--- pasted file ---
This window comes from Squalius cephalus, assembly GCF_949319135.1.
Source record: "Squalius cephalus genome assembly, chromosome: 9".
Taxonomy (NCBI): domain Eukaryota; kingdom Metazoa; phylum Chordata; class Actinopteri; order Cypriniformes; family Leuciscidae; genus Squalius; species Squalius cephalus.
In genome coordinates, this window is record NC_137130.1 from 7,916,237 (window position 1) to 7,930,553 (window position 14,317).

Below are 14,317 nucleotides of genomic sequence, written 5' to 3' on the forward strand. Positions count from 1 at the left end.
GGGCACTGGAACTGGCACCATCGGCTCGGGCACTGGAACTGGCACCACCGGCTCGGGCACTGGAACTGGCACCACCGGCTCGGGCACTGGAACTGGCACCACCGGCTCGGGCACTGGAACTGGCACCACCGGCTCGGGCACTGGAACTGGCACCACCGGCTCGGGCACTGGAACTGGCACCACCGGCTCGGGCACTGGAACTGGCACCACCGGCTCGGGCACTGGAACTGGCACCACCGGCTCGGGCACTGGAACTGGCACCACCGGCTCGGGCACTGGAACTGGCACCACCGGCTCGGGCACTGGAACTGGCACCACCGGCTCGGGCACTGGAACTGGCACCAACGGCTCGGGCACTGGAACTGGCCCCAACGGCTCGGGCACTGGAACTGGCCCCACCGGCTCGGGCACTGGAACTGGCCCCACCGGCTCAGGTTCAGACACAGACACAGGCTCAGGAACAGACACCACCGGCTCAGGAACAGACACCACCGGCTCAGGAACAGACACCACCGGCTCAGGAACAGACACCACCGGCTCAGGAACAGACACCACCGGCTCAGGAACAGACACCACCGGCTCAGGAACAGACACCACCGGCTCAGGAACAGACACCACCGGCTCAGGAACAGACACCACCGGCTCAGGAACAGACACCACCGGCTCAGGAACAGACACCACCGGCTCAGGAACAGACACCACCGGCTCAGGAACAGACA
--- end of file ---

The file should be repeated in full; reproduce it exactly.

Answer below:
This window comes from Squalius cephalus, assembly GCF_949319135.1.
Source record: "Squalius cephalus genome assembly, chromosome: 9".
Taxonomy (NCBI): domain Eukaryota; kingdom Metazoa; phylum Chordata; class Actinopteri; order Cypriniformes; family Leuciscidae; genus Squalius; species Squalius cephalus.
In genome coordinates, this window is record NC_137130.1 from 7,916,237 (window position 1) to 7,930,553 (window position 14,317).

Below are 14,317 nucleotides of genomic sequence, written 5' to 3' on the forward strand. Positions count from 1 at the left end.
GGGCACTGGAACTGGCACCATCGGCTCGGGCACTGGAACTGGCACCACCGGCTCGGGCACTGGAACTGGCACCACCGGCTCGGGCACTGGAACTGGCACCACCGGCTCGGGCACTGGAACTGGCACCACCGGCTCGGGCACTGGAACTGGCACCACCGGCTCGGGCACTGGAACTGGCACCACCGGCTCGGGCACTGGAACTGGCACCACCGGCTCGGGCACTGGAACTGGCACCACCGGCTCGGGCACTGGAACTGGCACCACCGGCTCGGGCACTGGAACTGGCACCACCGGCTCGGGCACTGGAACTGGCACCACCGGCTCGGGCACTGGAACTGGCACCAACGGCTCGGGCACTGGAACTGGCCCCAACGGCTCGGGCACTGGAACTGGCCCCACCGGCTCGGGCACTGGAACTGGCCCCACCGGCTCAGGTTCAGACACAGACACAGGCTCAGGAACAGACACCACCGGCTCAGGAACAGACACCACCGGCTCAGGAACAGACACCACCGGCTCAGGAACAGACACCACCGGCTCAGGAACAGACACCACCGGCTCAGGAACAGACACCACCGGCTCAGGAACAGACACCACCGGCTCAGGAACAGACACCACCGGCTCAGGAACAGACACCACCGGCTCAGGAACAGACACCACCGGCTCAGGAACAGACACCACCGGCTCAGGAACAGACACCACCGGCTCAGGAACAGACA